This is a Ramerrez who is aware of his physical attractions. He does not exactly preen, but he is very loose and relaxed, impeccably dressed and comfortable in his own body (things Minnie decidedly is not). In the first act, he stretches out a lot, plants one foot on a chair, hops up on a table.
“No, Minnie, non piangete” at the conclusion of the first act is delivered with great tenderness, the tenor’s vaunted soft singing not “displayed” but put to good artistic use. In the stretch of the final act in which Minnie appeals to the miners one by one, and Puccini and the librettists do not give a Ramerrez much to do, Kaufmann remains awake and engaged in his portrayal. Ramerrez, as much as the boys of the Polka, is affected by the scene taking place around him. Minnie’s talk of his transformation is not rhetorical.
These two performances belong at the center of a great Fanciulla, but they can only get this one some of the way there. The other member of the central triangle, Polish bass-baritone Tomasz Konieczny, an Alberich and a Wotan, has a voice of obvious quality, but it belongs farther down than Jack Rance’s vocal writing.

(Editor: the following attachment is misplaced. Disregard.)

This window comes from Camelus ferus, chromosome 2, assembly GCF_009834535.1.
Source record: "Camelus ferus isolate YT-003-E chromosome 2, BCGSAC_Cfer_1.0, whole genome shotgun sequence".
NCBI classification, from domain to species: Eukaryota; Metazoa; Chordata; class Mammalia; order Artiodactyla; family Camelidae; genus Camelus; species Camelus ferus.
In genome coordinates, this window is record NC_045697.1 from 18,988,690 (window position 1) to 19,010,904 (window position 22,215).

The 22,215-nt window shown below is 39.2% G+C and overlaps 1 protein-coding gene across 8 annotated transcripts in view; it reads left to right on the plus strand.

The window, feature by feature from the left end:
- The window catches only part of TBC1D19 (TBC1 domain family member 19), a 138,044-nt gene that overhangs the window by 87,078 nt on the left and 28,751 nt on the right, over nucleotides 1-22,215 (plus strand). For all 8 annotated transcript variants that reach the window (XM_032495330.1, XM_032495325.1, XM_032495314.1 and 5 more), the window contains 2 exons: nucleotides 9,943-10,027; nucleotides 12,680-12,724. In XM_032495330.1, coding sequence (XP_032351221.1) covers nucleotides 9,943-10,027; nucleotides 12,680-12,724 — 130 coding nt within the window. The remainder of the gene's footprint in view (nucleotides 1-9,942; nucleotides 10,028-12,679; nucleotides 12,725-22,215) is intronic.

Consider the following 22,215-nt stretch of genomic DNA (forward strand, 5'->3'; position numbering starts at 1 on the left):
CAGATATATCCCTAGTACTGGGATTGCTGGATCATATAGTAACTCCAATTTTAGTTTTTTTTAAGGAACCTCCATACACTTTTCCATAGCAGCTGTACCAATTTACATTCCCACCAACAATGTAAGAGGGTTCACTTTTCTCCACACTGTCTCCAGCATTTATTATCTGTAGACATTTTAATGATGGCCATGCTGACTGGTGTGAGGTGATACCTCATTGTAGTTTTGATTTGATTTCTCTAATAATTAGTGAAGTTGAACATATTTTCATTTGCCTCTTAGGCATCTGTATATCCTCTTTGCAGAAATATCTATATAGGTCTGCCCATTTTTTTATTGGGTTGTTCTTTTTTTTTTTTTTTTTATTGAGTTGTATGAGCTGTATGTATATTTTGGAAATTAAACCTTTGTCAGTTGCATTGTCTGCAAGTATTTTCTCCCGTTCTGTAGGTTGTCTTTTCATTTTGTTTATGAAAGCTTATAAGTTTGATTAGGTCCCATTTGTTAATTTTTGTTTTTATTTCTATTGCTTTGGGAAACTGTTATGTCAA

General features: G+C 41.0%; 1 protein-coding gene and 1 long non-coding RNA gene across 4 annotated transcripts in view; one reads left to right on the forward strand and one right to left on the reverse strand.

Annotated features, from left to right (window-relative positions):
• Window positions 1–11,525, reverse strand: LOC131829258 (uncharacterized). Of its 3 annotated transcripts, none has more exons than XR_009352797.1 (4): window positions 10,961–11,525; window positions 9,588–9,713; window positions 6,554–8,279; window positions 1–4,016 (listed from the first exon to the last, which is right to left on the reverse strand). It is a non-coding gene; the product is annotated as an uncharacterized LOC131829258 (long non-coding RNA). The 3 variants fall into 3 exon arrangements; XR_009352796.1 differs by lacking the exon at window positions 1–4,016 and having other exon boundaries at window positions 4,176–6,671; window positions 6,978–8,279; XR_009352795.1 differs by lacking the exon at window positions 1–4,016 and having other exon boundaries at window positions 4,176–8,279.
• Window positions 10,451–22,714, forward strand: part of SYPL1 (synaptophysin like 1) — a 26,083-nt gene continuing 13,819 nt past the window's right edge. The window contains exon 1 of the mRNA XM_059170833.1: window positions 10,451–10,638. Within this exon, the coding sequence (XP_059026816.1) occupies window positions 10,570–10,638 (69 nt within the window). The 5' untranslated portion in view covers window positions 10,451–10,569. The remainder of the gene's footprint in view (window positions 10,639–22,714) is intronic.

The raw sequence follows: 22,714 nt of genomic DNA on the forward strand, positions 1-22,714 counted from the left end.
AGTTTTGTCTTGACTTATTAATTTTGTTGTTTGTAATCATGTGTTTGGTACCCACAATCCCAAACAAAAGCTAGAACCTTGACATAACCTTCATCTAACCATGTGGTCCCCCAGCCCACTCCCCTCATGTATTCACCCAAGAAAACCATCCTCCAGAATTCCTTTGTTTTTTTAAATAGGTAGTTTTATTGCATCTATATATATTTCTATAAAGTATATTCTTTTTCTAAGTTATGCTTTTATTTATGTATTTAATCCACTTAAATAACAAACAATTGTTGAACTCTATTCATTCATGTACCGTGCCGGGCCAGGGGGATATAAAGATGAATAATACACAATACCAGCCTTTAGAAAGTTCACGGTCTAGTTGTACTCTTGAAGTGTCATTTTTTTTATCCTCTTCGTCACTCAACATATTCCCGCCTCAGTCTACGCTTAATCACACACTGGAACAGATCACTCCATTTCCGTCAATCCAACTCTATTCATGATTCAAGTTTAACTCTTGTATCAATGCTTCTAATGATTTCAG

Konieczny is out of his element both theatrically and in the musical style, lacking the legato to do much with the hard-sell “Minnie, dalla mia casa.” It is not his fault that the production’s Rance is an especially dim and cruel one, slashing Sid’s face as punishment for the card cheating, getting as far as an unbuckled belt in raping Minnie before she manages to fight him off.
There are few standouts in the important ensemble around the main trio, and any Fanciulla veteran will have seen this side of the opera brought off with greater success. Much of the supporting singing is coarse, and opportunities are missed for colorful, lively playing. Begging mention even so are Jongmin Park’s excellent Billy Jackrabbit and Alessio Arduini’s well-sung doubling of Jake Wallace and José Castro. In his first assignment, Arduini is only a voice heard on the radio; in his second, he is a dashing figure in Ramerrez’s gang.
Marco Arturo Marelli’s staging and sets break from some of the opera’s traditions. The period suggested is uncertain. Props such as the radio and an electronic gambling machine put us closer to the present day than to the California Gold Rush of the mid-19th century, but the production is still rooted in “the West” in its vistas and its fashions.